In its first year of life, Sony wanted to show that the Playstation Vita was more than just a normal games console. As well as the “normal” racers, first-person shooters, beat-em-ups and games that you would normally expect to find on a console, they produced a number of first party games that attempted to showcase what the Vita and its unique features could offer. Ranging from the quirky but fun Frobisher Says!, Reality Fighters and then we were introduced to Smart As… which was Sony’s attempt to take brain training games to their next level…
There are two main elements to the game – a daily test to ascertain your brain power, split over four different key areas (Logic, Arithmetic, Observation and Language) testing your mental agility using a range of mini games, and then exercises that you can play in the games free play mode. In the free play mode, initially only one game is available under each area, but more are unlocked as you play. To help you along the way, there is a narrator who gives you instructions on how to play each game, passes comments on your performance and makes other remarks generally. Quite often in games, these can be annoying, but Sony have managed to avoid this by getting the comedy legend that is John Cleese to provide the voice for the game. It may only be a small part of the game, but as Stephen Fry’s performance in Little Big Planet proved, voice acting can make a massive difference to a game.
For the daily test, challenges range from word puzzles where you will need to write answers on the screen filling in missing letters from words or missing numbers from equations, to hand / eye coordination with words displayed on the screen. There will be visual puzzles you will need to solve, memory tests and other tasks, all as fast as possible. At the end of it you will be assessed in all four areas and presented with an overall rating where you can chart your daily progress. Once this is done you can them practice on all of the individual games as you wish or take on specific challenges uploaded by players local to where you live (using Near) or see how you compare with others globally.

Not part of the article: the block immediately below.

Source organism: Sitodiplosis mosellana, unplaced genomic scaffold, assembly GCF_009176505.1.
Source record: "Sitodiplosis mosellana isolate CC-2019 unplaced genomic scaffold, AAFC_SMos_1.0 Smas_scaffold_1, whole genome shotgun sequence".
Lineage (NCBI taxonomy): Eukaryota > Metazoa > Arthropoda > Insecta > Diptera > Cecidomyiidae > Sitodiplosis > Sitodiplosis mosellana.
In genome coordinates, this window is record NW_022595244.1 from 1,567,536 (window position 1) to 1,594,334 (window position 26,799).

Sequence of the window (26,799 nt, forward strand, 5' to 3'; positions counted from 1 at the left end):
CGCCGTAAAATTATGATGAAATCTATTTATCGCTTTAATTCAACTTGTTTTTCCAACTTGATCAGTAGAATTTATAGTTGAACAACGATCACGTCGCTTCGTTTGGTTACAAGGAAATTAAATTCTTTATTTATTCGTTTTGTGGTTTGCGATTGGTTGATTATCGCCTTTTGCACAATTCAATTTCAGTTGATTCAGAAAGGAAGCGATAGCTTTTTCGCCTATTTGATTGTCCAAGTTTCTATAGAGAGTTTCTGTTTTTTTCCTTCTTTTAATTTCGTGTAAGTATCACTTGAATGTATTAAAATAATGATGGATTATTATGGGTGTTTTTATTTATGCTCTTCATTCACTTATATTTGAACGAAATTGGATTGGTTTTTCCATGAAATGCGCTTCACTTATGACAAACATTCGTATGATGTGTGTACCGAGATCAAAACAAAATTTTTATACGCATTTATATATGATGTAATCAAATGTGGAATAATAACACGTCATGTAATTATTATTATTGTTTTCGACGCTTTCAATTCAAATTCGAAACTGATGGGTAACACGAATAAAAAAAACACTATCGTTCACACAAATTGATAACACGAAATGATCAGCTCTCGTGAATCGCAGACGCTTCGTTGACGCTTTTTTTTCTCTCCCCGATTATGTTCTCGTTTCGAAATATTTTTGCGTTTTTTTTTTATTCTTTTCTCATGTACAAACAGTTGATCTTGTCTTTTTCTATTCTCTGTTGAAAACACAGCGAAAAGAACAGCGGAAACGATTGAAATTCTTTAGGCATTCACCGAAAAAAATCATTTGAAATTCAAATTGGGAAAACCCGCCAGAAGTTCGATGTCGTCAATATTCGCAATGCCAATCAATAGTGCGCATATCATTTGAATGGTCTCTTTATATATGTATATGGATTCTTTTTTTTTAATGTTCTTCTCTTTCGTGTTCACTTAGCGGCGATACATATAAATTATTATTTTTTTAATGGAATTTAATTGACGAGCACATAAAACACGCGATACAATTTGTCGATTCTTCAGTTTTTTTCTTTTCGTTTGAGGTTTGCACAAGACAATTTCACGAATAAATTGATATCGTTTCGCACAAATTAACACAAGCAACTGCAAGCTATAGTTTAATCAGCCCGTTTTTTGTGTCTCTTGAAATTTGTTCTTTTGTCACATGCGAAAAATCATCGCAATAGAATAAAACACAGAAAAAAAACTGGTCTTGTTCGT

The global comparison is quite unusual… You will be able to see how you rank against other players who live nearby, how you rate against those of a similar age group and – on a daily basis – you will be asked a random question about you and your interested and personal tastes. This will build up a profile on you and compare you against others with similar interests. Being left-handed, when I asked it then compared my score in selected games with that of the average left-handed player. On other occasions it fed back that players who prefered one colour over another were (according to the game, at least!) were smarter! Nothing too scientific, but fun, nevertheless.
Probably the game’s biggest downfall however is the use of the Vita’s touch screen which is integral to the game. Several of the games need you to use the screen to use a virtual whiteboard to answer mathematical or literacy questions by writing answers on it. While these are usually just a single letter or number, the handwriting recognition in the game is – at best – hit-and-miss. While there are no time limits for each of the games, the faster you answer all of the questions the higher you are rated so the reliability of the game to understand what you enter is vital and this lets the game down dismally. I found that it really struggled to cope with numbers and letters despite me writing them very clearly in the space provided, needing to take several attempts sometimes wasting valuable time. It was only after investing in a stylus designed for use with tablets that I managed to get any half-decent results. Sorry but that just isn’t good enough.
Technical issues aside, Smart As… IS a fun and mentally challenging title and the ability to go up against your friends (albeit indirectly through the game’s social connectivity functions) does add to its long term appeal. From what I can tell, it hasn’t been accredited in any way by any official organisation such as MENSA so I’d certainly treat all of the tests as something purely for fun than anything too serious although it certainly will stretch your mental agility while you are playing.
It’s not going to set the PS Vita gaming community alight and it certainly highlights the flaws in the technology used in the Vita’s touch screen but it’s fun for a quick few minutes each day. Definitely not a must-have AAA title, but you could certainly do a lot worse and if you’re looking for something to tax your brain rather than exercising your trigger finger then this may well be up your street.
At A Glance
- Title: Smart As…
- Publisher: Sony Computer Entertainment
- System: PS Vita
- Format: PS Vita Card
- Cross Buy: No
- Online Multiplayer: No (but has Network features for player comparisons)
- Memory Card Space Needed: 2Mb (for save data)